Indeed, in the very year that Hoffa was convicted, the IBT was attaining new heights of power. In January of 1964, Hoffa achieved the dream both he and his mentor Farrell Dobbs had cherished since the 1930s: a National Master Freight Agreement that covered hundreds of thousands of intercity and local truck drivers. It wasn’t entirely complete, not being wholly uniform and not covering all the trucking-relevant occupations of the IBT membership. But it was a magnificent achievement nonetheless, 25 years in the making.

In the years when Bobby Kennedy and his colleagues were almost single-mindedly focused on, in effect, disciplining and defaming organized labor (however they personally interpreted their actions), Hoffa was patiently laying the foundations for realizing his dream. Year by year he was consolidating his power over the two regions he didn’t yet control, the East and West. Bargaining was highly fragmented in the East, wage diversity prevailing everywhere. Both employers and local union leaders, fearful, as Hoffa said, that “they would no longer be kings of their individual little isolated area,” resisted standardization. But through threats and cajolery, strikes and other kinds of leverage, Hoffa gradually imposed uniformity on West Virginia and Pittsburgh, upper New York state and New England, then Philadelphia, Delaware, and southern New Jersey, finally the troublesome New York–New Jersey metropolitan area. All these places saw conditions begin to approximate the privileged Central States area for which Hoffa had long been bargaining.

It was a similar story in the West, although in a sense his task was easier there because bargaining was less fragmented. By 1961 he had achieved near-uniformity, in the process greatly raising wages in some areas, including Los Angeles.

Having engineered a common expiration for contracts from coast to coast in 1964, Hoffa was able to bargain with employers across the country at the same time. The 47-page contract, “the most complicated one ever worked out between a union and employers” (in Hoffa’s opinion), covered 450,000 drivers. For most, the generous fringe benefits and across-the-board increases of 28 cents per hour over three years and three-quarters of a cent per mile were a significant improvement over their previous contracts. In just a few decades, then, the trucking industry had gone from being completely decentralized, low-paying, and characterized by utterly inhumane working conditions to being highly centralized, high-paying, and relatively humane.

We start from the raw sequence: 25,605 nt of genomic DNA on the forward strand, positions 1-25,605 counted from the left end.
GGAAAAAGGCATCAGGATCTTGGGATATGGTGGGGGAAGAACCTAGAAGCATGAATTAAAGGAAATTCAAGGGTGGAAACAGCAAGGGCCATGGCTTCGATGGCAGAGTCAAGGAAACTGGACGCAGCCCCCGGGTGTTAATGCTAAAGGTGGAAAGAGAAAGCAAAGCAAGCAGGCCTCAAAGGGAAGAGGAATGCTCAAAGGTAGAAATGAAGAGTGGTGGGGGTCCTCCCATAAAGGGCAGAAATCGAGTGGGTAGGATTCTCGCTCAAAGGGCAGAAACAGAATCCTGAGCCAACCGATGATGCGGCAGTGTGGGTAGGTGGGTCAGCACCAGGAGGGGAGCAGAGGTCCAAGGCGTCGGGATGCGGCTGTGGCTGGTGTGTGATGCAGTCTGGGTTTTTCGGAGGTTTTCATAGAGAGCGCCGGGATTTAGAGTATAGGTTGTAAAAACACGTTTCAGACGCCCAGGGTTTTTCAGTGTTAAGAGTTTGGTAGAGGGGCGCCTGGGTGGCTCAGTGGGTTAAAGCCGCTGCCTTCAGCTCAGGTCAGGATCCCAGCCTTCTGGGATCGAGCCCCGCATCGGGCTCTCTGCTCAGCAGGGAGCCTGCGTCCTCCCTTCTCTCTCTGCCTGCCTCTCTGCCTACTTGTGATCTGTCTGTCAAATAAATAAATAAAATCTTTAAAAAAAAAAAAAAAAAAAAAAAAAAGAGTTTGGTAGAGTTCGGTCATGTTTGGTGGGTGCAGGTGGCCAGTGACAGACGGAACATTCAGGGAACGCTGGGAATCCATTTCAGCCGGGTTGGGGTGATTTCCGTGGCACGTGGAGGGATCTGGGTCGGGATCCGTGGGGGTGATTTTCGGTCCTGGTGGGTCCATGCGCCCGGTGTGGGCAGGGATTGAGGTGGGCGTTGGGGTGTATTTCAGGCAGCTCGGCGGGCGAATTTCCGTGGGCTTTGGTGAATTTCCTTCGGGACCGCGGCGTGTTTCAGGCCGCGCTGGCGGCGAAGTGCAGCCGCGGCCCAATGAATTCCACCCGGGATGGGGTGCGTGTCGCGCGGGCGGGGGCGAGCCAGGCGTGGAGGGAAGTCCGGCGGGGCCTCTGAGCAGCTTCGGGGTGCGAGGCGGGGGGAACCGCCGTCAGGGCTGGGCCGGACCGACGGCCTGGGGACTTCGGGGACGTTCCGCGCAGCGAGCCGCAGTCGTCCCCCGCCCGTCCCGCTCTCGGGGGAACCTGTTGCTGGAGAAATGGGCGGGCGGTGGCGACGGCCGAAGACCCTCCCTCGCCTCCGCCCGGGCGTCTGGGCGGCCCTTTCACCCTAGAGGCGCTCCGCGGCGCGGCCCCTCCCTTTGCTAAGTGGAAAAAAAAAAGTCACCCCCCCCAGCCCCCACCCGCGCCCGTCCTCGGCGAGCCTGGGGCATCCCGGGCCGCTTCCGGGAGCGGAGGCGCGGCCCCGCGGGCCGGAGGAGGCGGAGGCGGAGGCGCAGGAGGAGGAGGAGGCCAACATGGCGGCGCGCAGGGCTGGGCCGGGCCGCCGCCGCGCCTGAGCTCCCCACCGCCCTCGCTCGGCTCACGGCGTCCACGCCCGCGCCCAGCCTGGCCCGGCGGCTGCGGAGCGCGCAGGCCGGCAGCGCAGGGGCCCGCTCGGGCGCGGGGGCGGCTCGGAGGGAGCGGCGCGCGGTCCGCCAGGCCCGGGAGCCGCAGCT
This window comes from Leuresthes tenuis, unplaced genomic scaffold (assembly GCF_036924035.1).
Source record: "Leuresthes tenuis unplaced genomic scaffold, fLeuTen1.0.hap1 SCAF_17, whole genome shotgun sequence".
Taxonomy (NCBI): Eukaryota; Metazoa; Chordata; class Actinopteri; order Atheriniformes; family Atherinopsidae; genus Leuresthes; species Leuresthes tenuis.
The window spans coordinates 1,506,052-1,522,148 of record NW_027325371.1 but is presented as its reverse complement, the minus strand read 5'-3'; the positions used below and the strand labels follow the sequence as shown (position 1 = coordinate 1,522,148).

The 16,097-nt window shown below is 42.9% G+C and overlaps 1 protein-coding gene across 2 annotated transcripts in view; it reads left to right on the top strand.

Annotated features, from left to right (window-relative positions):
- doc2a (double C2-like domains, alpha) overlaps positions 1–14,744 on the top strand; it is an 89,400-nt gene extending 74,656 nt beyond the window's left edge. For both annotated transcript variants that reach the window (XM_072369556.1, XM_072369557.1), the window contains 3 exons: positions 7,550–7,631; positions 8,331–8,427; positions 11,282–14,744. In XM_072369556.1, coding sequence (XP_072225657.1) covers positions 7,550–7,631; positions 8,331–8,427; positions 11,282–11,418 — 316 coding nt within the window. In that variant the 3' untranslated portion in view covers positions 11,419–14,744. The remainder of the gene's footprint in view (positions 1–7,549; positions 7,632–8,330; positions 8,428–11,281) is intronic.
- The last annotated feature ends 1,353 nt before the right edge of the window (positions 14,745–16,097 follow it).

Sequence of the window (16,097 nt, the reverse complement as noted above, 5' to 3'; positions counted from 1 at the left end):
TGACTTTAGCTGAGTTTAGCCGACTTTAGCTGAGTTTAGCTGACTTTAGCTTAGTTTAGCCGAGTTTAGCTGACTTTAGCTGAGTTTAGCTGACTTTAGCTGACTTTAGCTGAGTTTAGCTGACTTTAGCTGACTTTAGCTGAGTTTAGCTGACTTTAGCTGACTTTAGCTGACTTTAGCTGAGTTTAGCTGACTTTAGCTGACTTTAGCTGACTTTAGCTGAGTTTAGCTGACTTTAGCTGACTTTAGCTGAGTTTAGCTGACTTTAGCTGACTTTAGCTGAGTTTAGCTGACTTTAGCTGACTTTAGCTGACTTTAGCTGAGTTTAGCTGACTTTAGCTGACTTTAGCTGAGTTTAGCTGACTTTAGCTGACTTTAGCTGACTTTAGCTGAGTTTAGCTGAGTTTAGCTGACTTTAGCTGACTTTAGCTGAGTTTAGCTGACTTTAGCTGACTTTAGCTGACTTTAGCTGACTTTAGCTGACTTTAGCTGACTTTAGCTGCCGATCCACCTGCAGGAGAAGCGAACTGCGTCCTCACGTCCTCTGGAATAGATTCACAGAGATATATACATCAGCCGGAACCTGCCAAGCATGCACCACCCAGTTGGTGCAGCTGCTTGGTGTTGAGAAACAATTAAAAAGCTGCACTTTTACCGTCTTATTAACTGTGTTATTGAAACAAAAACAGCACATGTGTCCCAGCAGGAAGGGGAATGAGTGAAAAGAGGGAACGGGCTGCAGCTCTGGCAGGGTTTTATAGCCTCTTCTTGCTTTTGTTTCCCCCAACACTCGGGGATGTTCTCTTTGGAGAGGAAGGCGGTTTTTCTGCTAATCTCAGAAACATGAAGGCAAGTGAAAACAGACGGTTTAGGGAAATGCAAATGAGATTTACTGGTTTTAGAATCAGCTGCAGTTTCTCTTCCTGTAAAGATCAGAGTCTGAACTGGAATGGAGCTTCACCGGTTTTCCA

For the next couple of years Hoffa worked towards achieving the same goal of relative uniformity for other occupations in his union, such as warehousemen. But by early 1967 his appeals of his convictions had run out, and it was time for him to report to federal prison in Lewisburg, Pennsylvania. “The last couple of weeks before he went to jail were hellish,” said a staffer who was with him during this time. “He was on the verge of a nervous breakdown. He would lie on the floor and yell, ‘I’m not gonna go!’” But in early March, he went.

The End

It’s easy to imagine that for a man with the energy of Jimmy Hoffa, prison would not be easy. In fact, one of his favorite expressions became “Prison is hell on earth, only hell couldn’t be this bad.” When he was released, after 58 months in an overcrowded, rape-plagued, drug-infested, violent penitentiary, his description of the experience didn’t mince words: “I can tell you this on a stack of Bibles: prisons are archaic, brutal, unregenerative, overcrowded hell holes where the inmates are treated like animals with absolutely not one humane thought given to what they are going to do once they are released. You’re an animal in a cage and you’re treated like one.”

During his confinement he constantly suffered little indignities, such as having his anus inspected for drugs after returning from the visiting room, having to wear shoes and pants that didn’t fit, and getting nosebleeds from his job assignment of unstuffing and restuffing old mattresses forty hours a week.

But even in prison, the labor leader found opportunities to organize. He became quite popular with the prisoners, for whom he formed and headed a committee that brought grievances to the attention of the warden. Since officially he remained president of the IBT until just before he was released, he was able to find jobs for many parolees, as well as sending money every year to his former Teamster assistants so they could buy Christmas cards for the families of his fellow prisoners. Guards and prisoners of all racial, religious, and educational backgrounds were, by all accounts, very fond of him.